It is a fact that despite tall claims and rhetoric usually made at the highest level, nothing concrete is visible on the ground to ease the worsening power shortage in the country. The power policy-2002 announced by the previous government with a big fan-fare and which was supposed to serve as a better replacement of the 1994 power policy has failed to deliver. No doubt, generation of hydro power is a long process, but there has been a dead silence on major dams despite all earlier rhetoric. The work has not yet started even on the Diamir Bhasha dam, which was inaugurated by the former President of Pakistan about 18 months back.

The government has been talking of importing electricity and gas but practically there has been no progress on any of the several projects. Similarly, despite huge potential in alternative energy we have been extremely slow in exploiting the potential. According to experts Pakistan is blessed with immense resources to produce power at affordable cost. Pakistan has a hydro electricity potential of about 50,000MW while only 6500MW is being utilized at present. We have a potential of producing over 40,OOOMW of electricity through our high quality coal reserve in Thar alone. Its use at present is negligible, it is estimated that Pakistan can produce about 19,000 MW through wind, a new source recently developed to produce energy in coastal areas of Sindh & Balochistan.

Nuclear energy is the cheapest source but it is still in a state of neglect in Pakistan. Efforts are on to set up second nuclear energy plant Chashma II 0f 500 MW capacity in Karachi with Chinese help which had built Chashma I about 25 years back. Currently oil and gas are two of the major components of Pakistan's energy mix contributing more than 84% to the total fuel share, while hydro electricity represents 20%, coal 4.8% and nuclear energy 1.25 in the total energy production. Pakistan depends mainly on imported oil.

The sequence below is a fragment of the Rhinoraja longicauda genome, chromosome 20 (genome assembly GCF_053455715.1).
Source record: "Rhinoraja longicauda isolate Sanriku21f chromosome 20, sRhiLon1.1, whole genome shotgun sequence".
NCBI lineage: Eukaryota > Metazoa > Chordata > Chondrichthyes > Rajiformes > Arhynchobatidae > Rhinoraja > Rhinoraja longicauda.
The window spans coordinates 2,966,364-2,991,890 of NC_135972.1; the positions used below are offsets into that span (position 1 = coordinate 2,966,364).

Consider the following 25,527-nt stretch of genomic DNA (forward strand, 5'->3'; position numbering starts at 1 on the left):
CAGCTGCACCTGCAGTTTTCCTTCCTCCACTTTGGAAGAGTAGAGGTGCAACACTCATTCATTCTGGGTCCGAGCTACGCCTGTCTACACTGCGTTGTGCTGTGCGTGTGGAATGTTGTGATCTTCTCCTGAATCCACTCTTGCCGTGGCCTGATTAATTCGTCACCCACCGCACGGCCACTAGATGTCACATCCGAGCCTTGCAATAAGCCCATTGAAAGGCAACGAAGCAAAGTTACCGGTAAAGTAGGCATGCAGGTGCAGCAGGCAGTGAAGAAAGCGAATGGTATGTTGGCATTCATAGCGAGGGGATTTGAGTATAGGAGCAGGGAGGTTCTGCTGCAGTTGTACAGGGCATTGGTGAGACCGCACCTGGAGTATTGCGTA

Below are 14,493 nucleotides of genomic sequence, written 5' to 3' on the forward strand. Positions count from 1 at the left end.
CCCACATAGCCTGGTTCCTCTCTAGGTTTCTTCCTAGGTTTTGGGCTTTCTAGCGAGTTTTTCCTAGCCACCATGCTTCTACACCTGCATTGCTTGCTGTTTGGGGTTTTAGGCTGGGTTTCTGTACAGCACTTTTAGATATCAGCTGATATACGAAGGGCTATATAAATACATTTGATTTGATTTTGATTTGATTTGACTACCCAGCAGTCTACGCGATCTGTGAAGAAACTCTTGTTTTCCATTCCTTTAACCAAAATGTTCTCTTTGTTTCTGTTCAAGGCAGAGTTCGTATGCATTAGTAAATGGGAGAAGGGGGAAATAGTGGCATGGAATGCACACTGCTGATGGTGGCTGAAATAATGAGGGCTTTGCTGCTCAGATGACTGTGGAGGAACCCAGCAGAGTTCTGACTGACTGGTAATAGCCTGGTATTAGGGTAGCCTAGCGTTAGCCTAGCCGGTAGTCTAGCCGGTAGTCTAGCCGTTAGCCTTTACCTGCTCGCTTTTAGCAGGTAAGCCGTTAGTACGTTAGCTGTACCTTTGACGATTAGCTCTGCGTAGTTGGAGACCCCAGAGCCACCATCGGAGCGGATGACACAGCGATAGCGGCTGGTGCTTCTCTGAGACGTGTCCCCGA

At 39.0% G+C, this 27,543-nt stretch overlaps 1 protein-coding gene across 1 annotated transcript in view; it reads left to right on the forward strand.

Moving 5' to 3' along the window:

The growing water shortage and subsequent extreme decline in the production of hydel electricity has created an alarming situation in Pakistan threatening its future economic growth. We have reached this stage because of the negligence of successive governments during the last 3 decades, which failed to construct new dams and water reservoirs in the country. Adequate energy at an affordable cost is a must to sustain the economic growth. Thermal power produced through furnace oil is an immediate remedy but its production cost is high.

On the other hand Pakistan is on the threshold of acute water shortage according to the World Bank report "Pakistan water economy is running dry". Per capita availability of surface water has been gradually dwindling and has come down from 5400 cubic meters in 1951 to only 1000 cubic meters by 2005. This is bound to hit Pakistan's agriculture badly, which is the backbone of country's economy. With utilization of only half of hydro potential through construction of mega dams and water reservoirs, we can ensure adequate water supply to our agriculture for the next 50 years. The authorities should focus on plans to provide electricity at the affordable cost. It is not possible only through thermal power generation. It should concentrate on hydel power, coal fired power station, increasing nuclear power and using alternative sources of energy.

At an international coal conference held in Islamabad last year it was highlighted both by Pakistani and international experts that Pakistan could produce huge electricity at a very cheap cost by using its coal deposits.

Addressing a meeting of highly agitated representatives of trade industry, Shaukat Tarin, Advisor on Finance, in Karachi told that the Government will unveil an integrated energy policy shortly to overcome the present crises. This will take time to overcome the crises fully but situation would certainly improve in the next few months. Let us wait for the new policy and how the present Government plans to improve the situation which is getting from bad to worst with every passing day.